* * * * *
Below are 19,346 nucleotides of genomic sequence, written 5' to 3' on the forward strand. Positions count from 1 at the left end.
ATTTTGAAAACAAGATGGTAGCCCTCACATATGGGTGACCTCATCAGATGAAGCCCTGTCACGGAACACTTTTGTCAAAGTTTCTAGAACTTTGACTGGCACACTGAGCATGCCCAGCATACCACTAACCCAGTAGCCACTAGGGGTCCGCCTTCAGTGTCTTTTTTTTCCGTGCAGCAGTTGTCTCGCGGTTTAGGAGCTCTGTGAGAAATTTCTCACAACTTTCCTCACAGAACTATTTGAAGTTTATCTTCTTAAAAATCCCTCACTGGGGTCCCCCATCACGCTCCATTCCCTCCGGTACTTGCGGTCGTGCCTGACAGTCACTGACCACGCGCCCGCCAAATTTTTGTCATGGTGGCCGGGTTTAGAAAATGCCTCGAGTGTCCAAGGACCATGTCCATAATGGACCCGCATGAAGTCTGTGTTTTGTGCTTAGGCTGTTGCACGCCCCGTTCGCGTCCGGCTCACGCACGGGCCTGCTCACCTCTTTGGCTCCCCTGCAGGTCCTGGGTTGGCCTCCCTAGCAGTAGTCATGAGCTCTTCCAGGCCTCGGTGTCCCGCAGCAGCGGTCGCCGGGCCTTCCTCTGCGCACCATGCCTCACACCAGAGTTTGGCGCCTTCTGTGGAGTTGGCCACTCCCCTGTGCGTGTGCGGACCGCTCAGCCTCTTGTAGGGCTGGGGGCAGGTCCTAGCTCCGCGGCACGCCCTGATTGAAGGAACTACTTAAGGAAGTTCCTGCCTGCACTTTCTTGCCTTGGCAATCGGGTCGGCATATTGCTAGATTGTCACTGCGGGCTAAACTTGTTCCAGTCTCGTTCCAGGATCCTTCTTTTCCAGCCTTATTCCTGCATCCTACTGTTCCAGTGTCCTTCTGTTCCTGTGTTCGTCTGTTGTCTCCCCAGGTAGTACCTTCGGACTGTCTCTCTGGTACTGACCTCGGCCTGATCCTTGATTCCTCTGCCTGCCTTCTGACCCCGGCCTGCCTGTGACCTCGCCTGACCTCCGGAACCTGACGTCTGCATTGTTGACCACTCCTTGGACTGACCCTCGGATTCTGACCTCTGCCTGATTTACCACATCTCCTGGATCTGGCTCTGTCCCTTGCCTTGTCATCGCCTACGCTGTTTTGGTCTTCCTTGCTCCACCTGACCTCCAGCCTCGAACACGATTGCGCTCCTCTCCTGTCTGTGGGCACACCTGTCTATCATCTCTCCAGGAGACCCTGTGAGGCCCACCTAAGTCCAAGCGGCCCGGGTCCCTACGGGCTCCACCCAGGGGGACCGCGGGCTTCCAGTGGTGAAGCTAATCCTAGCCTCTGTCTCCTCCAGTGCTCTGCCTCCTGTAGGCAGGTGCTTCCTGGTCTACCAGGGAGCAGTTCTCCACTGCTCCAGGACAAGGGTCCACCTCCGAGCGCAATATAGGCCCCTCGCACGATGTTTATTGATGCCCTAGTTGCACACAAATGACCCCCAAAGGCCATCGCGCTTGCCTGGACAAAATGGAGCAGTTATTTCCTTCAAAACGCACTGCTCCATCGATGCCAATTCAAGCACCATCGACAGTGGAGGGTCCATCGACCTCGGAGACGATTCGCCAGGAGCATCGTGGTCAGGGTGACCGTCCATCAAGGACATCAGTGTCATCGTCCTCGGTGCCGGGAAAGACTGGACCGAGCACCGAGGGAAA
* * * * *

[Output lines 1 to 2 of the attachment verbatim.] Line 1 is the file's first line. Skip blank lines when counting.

Below are 19,346 nucleotides of genomic sequence, written 5' to 3' on the forward strand. Positions count from 1 at the left end.
ATTTTGAAAACAAGATGGTAGCCCTCACATATGGGTGACCTCATCAGATGAAGCCCTGTCACGGAACACTTTTGTCAAAGTTTCTAGAACTTTGACTGGCACACTGAGCATGCCCAGCATACCACTAACCCAGTAGCCACTAGGGGTCCGCCTTCAGTGTCTTTTTTTTCCGTGCAGCAGTTGTCTCGCGGTTTAGGAGCTCTGTGAGAAATTTCTCACAACTTTCCTCACAGAACTATTTGAAGTTTATCTTCTTAAAAATCCCTCACTGGGGTCCCCCATCACGCTCCATTCCCTCCGGTACTTGCGGTCGTGCCTGACAGTCACTGACCACGCGCCCGCCAAATTTTTGTCATGGTGGCCGGGTTTAGAAAATGCCTCGAGTGTCCAAGGACCATGTCCATAATGGACCCGCATGAAGTCTGTGTTTTGTGCTTAGGCTGTTGCACGCCCCGTTCGCGTCCGGCTCACGCACGGGCCTGCTCACCTCTTTGGCTCCCCTGCAGGTCCTGGGTTGGCCTCCCTAGCAGTAGTCATGAGCTCTTCCAGGCCTCGGTGTCCCGCAGCAGCGGTCGCCGGGCCTTCCTCTGCGCACCATGCCTCACACCAGAGTTTGGCGCCTTCTGTGGAGTTGGCCACTCCCCTGTGCGTGTGCGGACCGCTCAGCCTCTTGTAGGGCTGGGGGCAGGTCCTAGCTCCGCGGCACGCCCTGATTGAAGGAACTACTTAAGGAAGTTCCTGCCTGCACTTTCTTGCCTTGGCAATCGGGTCGGCATATTGCTAGATTGTCACTGCGGGCTAAACTTGTTCCAGTCTCGTTCCAGGATCCTTCTTTTCCAGCCTTATTCCTGCATCCTACTGTTCCAGTGTCCTTCTGTTCCTGTGTTCGTCTGTTGTCTCCCCAGGTAGTACCTTCGGACTGTCTCTCTGGTACTGACCTCGGCCTGATCCTTGATTCCTCTGCCTGCCTTCTGACCCCGGCCTGCCTGTGACCTCGCCTGACCTCCGGAACCTGACGTCTGCATTGTTGACCACTCCTTGGACTGACCCTCGGATTCTGACCTCTGCCTGATTTACCACATCTCCTGGATCTGGCTCTGTCCCTTGCCTTGTCATCGCCTACGCTGTTTTGGTCTTCCTTGCTCCACCTGACCTCCAGCCTCGAACACGATTGCGCTCCTCTCCTGTCTGTGGGCACACCTGTCTATCATCTCTCCAGGAGACCCTGTGAGGCCCACCTAAGTCCAAGCGGCCCGGGTCCCTACGGGCTCCACCCAGGGGGACCGCGGGCTTCCAGTGGTGAAGCTAATCCTAGCCTCTGTCTCCTCCAGTGCTCTGCCTCCTGTAGGCAGGTGCTTCCTGGTCTACCAGGGAGCAGTTCTCCACTGCTCCAGGACAAGGGTCCACCTCCGAGCGCAATATAGGCCCCTCGCACGATGTTTATTGATGCCCTAGTTGCACACAAATGACCCCCAAAGGCCATCGCGCTTGCCTGGACAAAATGGAGCAGTTATTTCCTTCAAAACGCACTGCTCCATCGATGCCAATTCAAGCACCATCGACAGTGGAGGGTCCATCGACCTCGGAGACGATTCGCCAGGAGCATCGTGGTCAGGGTGACCGTCCATCAAGGACATCAGTGTCATCGTCCTCGGTGCCGGGAAAGACTGGACCGAGCACCGAGGGAAA